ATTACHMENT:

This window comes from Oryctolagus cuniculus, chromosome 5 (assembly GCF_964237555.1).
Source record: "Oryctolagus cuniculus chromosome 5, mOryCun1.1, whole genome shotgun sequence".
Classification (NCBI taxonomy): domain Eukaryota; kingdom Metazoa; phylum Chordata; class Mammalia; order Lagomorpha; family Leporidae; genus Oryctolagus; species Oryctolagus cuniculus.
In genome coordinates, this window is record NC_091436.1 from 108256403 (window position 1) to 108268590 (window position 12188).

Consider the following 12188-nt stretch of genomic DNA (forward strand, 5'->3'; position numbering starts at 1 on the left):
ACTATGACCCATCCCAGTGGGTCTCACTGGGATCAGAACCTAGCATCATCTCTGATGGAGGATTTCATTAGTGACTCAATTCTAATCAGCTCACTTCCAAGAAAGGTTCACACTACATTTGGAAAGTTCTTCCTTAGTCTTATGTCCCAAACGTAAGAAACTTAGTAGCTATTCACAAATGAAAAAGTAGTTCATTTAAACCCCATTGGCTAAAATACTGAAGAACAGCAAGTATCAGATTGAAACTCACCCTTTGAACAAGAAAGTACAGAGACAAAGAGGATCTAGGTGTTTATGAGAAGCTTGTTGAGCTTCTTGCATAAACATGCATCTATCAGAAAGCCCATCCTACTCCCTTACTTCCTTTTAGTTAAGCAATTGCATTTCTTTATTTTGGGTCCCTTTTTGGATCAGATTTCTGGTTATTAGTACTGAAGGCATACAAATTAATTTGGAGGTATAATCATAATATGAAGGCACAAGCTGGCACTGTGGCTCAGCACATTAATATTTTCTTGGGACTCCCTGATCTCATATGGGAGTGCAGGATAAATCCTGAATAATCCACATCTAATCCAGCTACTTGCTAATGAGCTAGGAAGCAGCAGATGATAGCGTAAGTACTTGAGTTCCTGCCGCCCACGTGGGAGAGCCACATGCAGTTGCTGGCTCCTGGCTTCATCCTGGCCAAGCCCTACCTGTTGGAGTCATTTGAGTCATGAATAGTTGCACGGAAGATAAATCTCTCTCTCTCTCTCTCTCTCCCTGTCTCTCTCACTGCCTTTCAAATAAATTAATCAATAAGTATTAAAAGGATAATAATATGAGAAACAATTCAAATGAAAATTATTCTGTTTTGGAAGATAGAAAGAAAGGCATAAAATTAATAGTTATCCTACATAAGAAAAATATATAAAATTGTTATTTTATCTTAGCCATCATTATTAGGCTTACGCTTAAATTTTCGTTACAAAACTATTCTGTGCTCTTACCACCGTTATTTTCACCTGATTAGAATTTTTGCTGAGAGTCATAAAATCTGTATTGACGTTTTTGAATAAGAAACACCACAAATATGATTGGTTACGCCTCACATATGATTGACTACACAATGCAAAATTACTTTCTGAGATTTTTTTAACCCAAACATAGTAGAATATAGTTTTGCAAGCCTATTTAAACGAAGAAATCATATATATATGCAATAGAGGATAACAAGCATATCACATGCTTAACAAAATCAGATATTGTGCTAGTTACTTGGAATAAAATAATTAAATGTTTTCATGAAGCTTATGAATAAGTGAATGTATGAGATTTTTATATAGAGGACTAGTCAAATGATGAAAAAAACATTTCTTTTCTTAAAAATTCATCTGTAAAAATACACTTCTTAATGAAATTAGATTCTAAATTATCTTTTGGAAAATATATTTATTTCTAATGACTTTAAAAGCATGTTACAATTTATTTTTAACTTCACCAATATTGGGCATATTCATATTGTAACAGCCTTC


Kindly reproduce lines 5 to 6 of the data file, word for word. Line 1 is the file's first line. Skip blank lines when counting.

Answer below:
Consider the following 12188-nt stretch of genomic DNA (forward strand, 5'->3'; position numbering starts at 1 on the left):
ACTATGACCCATCCCAGTGGGTCTCACTGGGATCAGAACCTAGCATCATCTCTGATGGAGGATTTCATTAGTGACTCAATTCTAATCAGCTCACTTCCAAGAAAGGTTCACACTACATTTGGAAAGTTCTTCCTTAGTCTTATGTCCCAAACGTAAGAAACTTAGTAGCTATTCACAAATGAAAAAGTAGTTCATTTAAACCCCATTGGCTAAAATACTGAAGAACAGCAAGTATCAGATTGAAACTCACCCTTTGAACAAGAAAGTACAGAGACAAAGAGGATCTAGGTGTTTATGAGAAGCTTGTTGAGCTTCTTGCATAAACATGCATCTATCAGAAAGCCCATCCTACTCCCTTACTTCCTTTTAGTTAAGCAATTGCATTTCTTTATTTTGGGTCCCTTTTTGGATCAGATTTCTGGTTATTAGTACTGAAGGCATACAAATTAATTTGGAGGTATAATCATAATATGAAGGCACAAGCTGGCACTGTGGCTCAGCACATTAATATTTTCTTGGGACTCCCTGATCTCATATGGGAGTGCAGGATAAATCCTGAATAATCCACATCTAATCCAGCTACTTGCTAATGAGCTAGGAAGCAGCAGATGATAGCGTAAGTACTTGAGTTCCTGCCGCCCACGTGGGAGAGCCACATGCAGTTGCTGGCTCCTGGCTTCATCCTGGCCAAGCCCTACCTGTTGGAGTCATTTGAGTCATGAATAGTTGCACGGAAGATAAATCTCTCTCTCTCTCTCTCTCTCCCTGTCTCTCTCACTGCCTTTCAAATAAATTAATCAATAAGTATTAAAAGGATAATAATATGAGAAACAATTCAAATGAAAATTATTCTGTTTTGGAAGATAGAAAGAAAGGCATAAAATTAATAGTTATCCTACATAAGAAAAATATATAAAATTGTTATTTTATCTTAGCCATCATTATTAGGCTTACGCTTAAATTTTCGTTACAAAACTATTCTGTGCTCTTACCACCGTTATTTTCACCTGATTAGAATTTTTGCTGAGAGTCATAAAATCTGTATTGACGTTTTTGAATAAGAAACACCACAAATATGATTGGTTACGCCTCACATATGATTGACTACACAATGCAAAATTACTTTCTGAGATTTTTTTAACCCAAACATAGTAGAATATAGTTTTGCAAGCCTATTTAAACGAAGAAATCATATATATATGCAATAGAGGATAACAAGCATATCACATGCTTAACAAAATCAGATATTGTGCTAGTTACTTGGAATAAAATAATTAAATGTTTTCATGAAGCTTATGAATAAGTGAATGTATGAGATTTTTATATAGAGGACTAGTCAAATGATGAAAAAAACATTTCTTTTCTTAAAAATTCATCTGTAAAAATACACTTCTTAATGAAATTAGATTCTAAATTATCTTTTGGAAAATATATTTATTTCTAATGACTTTAAAAGCATGTTACAATTTATTTTTAACTTCACCAATATTGGGCATATTCATATTGTAACAGCCTTC